Laying there in the ditch I felt dirt all over my body and it burned. Even my nose and forehead burned. The palms of my hands and knees burned most of all. I got up and felt a little woozy. But, all alone I was more afraid of what might be lurking in the woods beside me, and I ran stumbling on the ruts toward the shadow of a figure standing next to the car’s back lights.
I heard Mom scream, “Christine, Christine, where are you?” I heard Marlene crying. Then I saw Dad, his flashlight beam shining on me, and I heard him swear, “Oh, God, Oh God, no” Or was he praying. It seemed as if everyone was crying, even me, as Mom wrapped her heavy sweater around my bruised up body, and held me on her lap in the front seat. I kept saying, “I’m sorry, Mom, I’m sorry, I fell.” Everybody got very quiet, probably too shocked to speak at what just happened. Dad pushed the car to the max 40 miles an hour the rest of the way to get into town and to the doctor’s office.
Mom had lived in Bridgton before marrying Dad. She had worked at the ice cream parlor on Main Street and she knew Doc Randall best out of the three docs in town. She knew exactly where he lived, his office was part of his house, and he was always home at any hour to take care of emergencies. Mom rang the office door bell and it took a few minutes for Doc to get there from the house. We saw the porch light go on first, then the lights in the office. He was putting on his white doctor’s coat when he opened the door.
One look at me and he said, “Addie, bring her straight into the exam room.” They were on a first name basis because Doc frequented the ice cream parlor when Mom worked there. They used to talk about her Mom and all the good work she did taking care of some of his older patients. Grandma wasn’t a nurse, but she had a knack for taking care of people, and doc trusted her.
He said to Dad, “Karl stay in the waiting room with Marlene. I’ll let you know how Christine is doing after I examine her.” Dad’s breathing sounded off and he kept closing his eyes like he was holding back something he didn’t want anybody to see. Marlene was puffy-eyed and she looked scared. I don’t know why, she was the strong one, but a little queasy around the smell of medicine. In the short hallway on the way to the exam room the last thing I heard was Dad talking to Marlene, his favorite of the two of us, about her responsibility as the older sister, and never ask to play that go and stop game again.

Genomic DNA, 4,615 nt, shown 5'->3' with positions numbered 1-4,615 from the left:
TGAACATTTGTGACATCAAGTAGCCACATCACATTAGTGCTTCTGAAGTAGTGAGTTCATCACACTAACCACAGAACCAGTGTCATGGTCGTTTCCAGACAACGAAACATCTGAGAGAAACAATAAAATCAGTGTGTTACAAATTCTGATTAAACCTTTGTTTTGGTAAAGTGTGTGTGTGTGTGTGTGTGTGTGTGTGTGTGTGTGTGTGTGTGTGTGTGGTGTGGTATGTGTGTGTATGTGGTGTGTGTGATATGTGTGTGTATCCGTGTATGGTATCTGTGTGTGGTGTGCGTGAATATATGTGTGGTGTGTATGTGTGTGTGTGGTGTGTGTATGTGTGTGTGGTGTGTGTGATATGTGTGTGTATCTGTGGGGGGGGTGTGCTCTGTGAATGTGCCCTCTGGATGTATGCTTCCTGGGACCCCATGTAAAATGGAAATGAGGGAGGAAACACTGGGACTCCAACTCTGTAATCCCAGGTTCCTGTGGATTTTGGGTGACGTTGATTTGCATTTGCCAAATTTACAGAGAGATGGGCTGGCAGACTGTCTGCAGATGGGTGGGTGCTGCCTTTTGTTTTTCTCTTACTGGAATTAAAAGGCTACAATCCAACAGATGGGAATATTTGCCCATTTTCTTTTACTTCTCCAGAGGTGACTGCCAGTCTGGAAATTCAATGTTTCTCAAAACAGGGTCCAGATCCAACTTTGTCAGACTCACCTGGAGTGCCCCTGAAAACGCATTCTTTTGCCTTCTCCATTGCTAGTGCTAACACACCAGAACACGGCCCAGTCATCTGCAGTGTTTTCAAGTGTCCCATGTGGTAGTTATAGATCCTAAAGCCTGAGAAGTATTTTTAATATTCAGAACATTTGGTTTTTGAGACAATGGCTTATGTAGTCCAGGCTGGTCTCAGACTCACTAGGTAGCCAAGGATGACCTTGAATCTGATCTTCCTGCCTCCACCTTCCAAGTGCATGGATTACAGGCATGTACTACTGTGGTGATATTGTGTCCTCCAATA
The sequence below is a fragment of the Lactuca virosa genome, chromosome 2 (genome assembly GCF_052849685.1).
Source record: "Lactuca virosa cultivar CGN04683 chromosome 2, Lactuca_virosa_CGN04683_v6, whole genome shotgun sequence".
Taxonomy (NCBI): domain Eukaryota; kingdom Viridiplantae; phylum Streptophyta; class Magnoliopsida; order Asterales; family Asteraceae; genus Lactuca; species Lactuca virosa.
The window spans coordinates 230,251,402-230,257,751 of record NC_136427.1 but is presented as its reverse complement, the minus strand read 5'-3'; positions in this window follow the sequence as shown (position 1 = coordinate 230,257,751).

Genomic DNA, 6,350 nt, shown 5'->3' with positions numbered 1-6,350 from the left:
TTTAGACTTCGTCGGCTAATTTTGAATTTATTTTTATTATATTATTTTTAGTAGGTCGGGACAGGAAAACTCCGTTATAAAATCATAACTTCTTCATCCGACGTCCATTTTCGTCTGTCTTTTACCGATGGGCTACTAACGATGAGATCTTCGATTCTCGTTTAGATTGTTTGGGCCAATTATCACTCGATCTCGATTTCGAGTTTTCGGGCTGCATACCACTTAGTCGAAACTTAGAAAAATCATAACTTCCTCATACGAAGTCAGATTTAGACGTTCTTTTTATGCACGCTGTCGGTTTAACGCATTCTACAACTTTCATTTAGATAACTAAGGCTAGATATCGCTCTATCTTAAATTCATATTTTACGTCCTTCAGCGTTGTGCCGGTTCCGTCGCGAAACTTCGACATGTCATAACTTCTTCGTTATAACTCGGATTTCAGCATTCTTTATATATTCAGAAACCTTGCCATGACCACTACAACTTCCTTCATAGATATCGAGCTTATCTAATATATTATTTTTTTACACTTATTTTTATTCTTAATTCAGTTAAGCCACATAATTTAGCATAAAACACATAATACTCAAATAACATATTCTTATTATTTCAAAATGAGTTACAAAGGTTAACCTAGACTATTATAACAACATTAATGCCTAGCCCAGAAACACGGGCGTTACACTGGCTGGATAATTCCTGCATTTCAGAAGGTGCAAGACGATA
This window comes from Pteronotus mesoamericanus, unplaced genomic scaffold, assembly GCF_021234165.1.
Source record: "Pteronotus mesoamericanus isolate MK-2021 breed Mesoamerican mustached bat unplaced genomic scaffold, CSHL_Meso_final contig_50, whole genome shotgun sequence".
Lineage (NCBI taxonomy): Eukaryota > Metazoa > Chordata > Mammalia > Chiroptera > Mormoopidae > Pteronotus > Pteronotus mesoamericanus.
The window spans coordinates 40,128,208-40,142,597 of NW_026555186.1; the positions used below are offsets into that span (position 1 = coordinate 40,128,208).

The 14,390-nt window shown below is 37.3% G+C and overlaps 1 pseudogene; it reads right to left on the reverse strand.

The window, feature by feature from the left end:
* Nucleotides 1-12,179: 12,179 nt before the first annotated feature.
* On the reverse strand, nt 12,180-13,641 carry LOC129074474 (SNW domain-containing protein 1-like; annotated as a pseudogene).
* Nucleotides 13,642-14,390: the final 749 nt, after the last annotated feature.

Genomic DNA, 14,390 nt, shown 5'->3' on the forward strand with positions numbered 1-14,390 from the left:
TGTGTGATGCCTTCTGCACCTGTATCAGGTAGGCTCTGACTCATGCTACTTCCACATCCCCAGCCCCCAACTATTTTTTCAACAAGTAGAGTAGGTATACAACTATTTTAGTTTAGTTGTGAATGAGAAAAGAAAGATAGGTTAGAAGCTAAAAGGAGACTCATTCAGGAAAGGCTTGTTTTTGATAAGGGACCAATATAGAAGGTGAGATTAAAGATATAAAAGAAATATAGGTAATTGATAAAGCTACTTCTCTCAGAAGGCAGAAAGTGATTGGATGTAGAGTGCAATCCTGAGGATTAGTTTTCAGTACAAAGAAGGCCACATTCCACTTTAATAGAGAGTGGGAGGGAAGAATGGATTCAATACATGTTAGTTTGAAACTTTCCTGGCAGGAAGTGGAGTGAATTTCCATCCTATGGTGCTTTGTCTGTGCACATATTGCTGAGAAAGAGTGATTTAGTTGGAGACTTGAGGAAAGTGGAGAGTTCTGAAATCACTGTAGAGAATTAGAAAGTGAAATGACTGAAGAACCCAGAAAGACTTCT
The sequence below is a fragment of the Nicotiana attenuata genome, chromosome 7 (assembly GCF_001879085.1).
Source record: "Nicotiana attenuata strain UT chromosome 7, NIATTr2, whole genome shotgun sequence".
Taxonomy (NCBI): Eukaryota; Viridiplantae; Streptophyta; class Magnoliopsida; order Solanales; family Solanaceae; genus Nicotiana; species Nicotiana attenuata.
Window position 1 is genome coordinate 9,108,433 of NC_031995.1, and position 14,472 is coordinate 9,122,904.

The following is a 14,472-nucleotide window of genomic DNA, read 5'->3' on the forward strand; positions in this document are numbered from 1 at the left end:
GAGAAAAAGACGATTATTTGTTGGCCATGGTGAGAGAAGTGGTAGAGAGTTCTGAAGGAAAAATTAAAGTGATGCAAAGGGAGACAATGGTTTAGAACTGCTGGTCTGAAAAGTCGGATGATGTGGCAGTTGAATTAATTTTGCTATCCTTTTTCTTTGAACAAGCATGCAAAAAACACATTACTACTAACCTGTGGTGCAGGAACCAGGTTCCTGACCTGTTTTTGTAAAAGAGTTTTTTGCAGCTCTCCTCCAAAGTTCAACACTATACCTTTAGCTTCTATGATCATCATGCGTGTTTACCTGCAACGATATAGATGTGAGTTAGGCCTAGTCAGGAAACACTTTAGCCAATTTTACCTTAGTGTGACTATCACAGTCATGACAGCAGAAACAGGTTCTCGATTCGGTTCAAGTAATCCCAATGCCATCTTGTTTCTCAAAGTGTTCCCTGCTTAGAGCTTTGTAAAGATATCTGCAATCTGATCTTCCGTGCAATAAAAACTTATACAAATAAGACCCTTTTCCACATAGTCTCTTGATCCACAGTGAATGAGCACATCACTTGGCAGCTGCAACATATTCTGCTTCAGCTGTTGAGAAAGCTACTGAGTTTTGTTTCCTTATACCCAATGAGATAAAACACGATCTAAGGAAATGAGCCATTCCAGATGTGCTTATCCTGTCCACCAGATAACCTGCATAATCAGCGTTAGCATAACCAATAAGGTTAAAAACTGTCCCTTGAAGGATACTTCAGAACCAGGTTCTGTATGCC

The lights were even brighter in the exam room and the stainless steel table looked cold and uninviting. Mom helped me sit in the middle of it. She took off her heavy sweater wrapped around me, and peeled off my dirt covered jacket, shirt, overalls, shoes and socks. All the while she told Doc the whole story of what happened. I sat there in my pink cotton underpants, and Doc covered me up to the waist with a plain white sheet. Mom stayed with me while Doc checked for anything broken or cut bad enough to need stitches. It was a slow process; there were cuts and bruises everywhere on the exposed parts of my body and where the clothes were torn in the fall.
Doc said, “You’re pretty quiet young lady, usually kids are screaming their heads off by now. Tell me when I touch anything that hurts.” Doc examined all my wounds while distracting me with a run of comments, “You’re very lucky, it doesn’t look as if anything is broken or needs stitches. We’ll clean and bandage all of those cuts and scrapes, and give you a tetanus shot. We need to be careful about infection; horse drawn carts travel that road too. All that may sting a little, but I can see you’re very brave, and you can help. You’ll be on your way in no time to see that new Bambi movie.”